THE OX-BOW GENERATION: 1973-2011
By Michael Moriarty
January 18, 2011
William A. Wellman’s film, The Ox-Bow Incident, is a stunning wake-up call to America, one that I had never experienced as a film until recently. I had, of course, heard of the title, for it has been a legendary movie since its first showing.
The Ox-Bow Incident exposes one of the oldest American traditions of the Wild West: posse justice.
“If a civilization has no conscience, it is not a civilization.”
Those are the words in a last letter from the victim of the Ox-Bow lynch mob, just minutes before he and his friends are cruelly and unjustly executed. Following the cold-blooded and sadistic murder of three innocent men, the “Posse” learn that the man whom these three men were supposed to have murdered is alive.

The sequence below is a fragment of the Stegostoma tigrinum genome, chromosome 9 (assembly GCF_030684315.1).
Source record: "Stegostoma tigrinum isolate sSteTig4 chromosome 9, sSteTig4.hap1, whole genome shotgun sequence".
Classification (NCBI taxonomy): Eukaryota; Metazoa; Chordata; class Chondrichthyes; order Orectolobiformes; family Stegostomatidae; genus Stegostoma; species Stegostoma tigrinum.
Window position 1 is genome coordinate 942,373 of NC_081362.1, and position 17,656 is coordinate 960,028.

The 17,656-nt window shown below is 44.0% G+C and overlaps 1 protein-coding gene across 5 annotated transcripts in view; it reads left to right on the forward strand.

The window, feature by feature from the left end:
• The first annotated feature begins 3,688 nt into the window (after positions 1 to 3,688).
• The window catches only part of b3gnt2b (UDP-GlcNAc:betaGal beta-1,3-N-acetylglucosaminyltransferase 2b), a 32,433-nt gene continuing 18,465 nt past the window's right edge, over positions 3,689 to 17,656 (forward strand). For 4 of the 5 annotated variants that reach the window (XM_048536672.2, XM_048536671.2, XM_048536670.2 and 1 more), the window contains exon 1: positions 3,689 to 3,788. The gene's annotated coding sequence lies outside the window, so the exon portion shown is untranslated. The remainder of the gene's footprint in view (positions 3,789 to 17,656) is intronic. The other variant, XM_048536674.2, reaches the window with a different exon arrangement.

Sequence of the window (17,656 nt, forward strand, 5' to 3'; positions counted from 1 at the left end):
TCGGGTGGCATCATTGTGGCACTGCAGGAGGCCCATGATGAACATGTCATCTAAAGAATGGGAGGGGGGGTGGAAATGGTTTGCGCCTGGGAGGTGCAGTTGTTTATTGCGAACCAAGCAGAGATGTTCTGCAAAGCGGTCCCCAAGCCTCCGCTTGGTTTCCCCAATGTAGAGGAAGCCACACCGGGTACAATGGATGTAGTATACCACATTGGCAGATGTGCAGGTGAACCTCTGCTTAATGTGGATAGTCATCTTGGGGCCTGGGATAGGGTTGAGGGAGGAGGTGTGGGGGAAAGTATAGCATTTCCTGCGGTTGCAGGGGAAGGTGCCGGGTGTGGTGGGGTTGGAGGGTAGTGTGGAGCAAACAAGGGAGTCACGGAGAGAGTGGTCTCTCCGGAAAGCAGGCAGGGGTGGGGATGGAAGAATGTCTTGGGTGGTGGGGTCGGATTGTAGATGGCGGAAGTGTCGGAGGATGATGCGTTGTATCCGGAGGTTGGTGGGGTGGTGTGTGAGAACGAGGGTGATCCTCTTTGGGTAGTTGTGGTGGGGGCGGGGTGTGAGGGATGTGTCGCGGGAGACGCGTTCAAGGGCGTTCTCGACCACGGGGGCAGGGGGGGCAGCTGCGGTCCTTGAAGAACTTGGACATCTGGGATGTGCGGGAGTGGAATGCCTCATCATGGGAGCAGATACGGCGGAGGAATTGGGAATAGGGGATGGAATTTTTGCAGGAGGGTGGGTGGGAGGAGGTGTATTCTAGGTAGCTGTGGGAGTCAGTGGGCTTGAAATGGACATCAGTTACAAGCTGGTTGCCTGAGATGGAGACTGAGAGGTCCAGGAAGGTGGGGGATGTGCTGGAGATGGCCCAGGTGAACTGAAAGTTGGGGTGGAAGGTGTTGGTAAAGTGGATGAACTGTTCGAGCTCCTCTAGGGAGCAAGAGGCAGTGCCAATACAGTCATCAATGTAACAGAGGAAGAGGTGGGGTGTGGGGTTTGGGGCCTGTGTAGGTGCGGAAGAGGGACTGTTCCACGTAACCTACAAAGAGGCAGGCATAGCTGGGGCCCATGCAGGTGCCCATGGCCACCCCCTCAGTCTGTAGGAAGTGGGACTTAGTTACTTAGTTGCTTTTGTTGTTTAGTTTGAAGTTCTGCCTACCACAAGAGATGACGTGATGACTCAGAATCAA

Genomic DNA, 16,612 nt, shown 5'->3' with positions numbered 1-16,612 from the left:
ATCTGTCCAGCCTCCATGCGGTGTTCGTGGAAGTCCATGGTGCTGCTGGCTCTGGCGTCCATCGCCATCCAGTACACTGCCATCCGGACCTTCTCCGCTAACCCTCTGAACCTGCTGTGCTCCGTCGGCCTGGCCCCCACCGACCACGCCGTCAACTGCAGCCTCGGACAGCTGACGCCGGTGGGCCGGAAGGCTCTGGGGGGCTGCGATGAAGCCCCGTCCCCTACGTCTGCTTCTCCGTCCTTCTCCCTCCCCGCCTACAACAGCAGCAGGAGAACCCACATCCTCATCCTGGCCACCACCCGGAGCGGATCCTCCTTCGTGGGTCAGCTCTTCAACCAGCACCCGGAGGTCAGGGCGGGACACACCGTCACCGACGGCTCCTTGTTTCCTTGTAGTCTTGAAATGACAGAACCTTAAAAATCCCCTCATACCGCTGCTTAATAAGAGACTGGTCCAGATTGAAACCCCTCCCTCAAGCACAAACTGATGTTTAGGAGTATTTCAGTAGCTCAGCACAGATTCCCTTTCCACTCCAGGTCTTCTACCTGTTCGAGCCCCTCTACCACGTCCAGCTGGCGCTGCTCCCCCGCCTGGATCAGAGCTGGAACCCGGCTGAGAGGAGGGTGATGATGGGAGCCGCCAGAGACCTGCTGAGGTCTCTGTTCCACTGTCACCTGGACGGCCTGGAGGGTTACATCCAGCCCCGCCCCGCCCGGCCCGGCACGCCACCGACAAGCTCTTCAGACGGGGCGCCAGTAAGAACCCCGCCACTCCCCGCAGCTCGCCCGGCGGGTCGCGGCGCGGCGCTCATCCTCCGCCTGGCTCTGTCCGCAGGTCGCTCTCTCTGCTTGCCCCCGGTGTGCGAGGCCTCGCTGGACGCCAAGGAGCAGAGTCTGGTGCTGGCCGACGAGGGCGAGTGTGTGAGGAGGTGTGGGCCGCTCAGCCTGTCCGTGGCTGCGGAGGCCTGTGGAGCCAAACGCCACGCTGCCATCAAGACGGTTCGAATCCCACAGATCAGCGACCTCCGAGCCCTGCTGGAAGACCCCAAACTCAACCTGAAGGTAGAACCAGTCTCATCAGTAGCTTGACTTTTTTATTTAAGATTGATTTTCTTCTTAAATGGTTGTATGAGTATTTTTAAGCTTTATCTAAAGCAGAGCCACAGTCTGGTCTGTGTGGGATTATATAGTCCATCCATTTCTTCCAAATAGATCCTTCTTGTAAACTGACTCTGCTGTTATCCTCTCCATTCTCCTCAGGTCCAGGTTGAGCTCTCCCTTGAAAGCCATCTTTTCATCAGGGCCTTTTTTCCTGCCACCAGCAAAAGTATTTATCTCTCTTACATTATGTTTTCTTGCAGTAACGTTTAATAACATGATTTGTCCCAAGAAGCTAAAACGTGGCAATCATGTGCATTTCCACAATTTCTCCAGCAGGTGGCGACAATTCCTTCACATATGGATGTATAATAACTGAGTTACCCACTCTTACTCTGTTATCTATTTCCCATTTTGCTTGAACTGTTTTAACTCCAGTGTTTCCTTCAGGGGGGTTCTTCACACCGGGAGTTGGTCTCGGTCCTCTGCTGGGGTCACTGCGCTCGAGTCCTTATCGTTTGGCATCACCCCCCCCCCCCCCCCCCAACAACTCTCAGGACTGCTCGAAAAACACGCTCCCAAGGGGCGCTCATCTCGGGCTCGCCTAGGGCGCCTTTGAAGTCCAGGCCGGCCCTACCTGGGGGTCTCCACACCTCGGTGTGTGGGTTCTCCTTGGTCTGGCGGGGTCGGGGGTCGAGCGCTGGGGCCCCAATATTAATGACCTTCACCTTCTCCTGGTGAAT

Three innocent human beings were lynched by an American tradition that, if you read this entire article, might, in some sense, be also described as Libertarian.
One day following my viewing of this film, I watched an excerpt from Peter Robinson’s Uncommon Knowledge. During it, the guest, the famous economist, Milton Friedman, defines the meaning of Libertarianism as:
“You should be free to do what you want as long as you don’t prevent other people from doing the same thing.”
Under some interpretations of the Libertarian Party, such as that in Wikipedia, the gestating infant does not qualify as an “other.”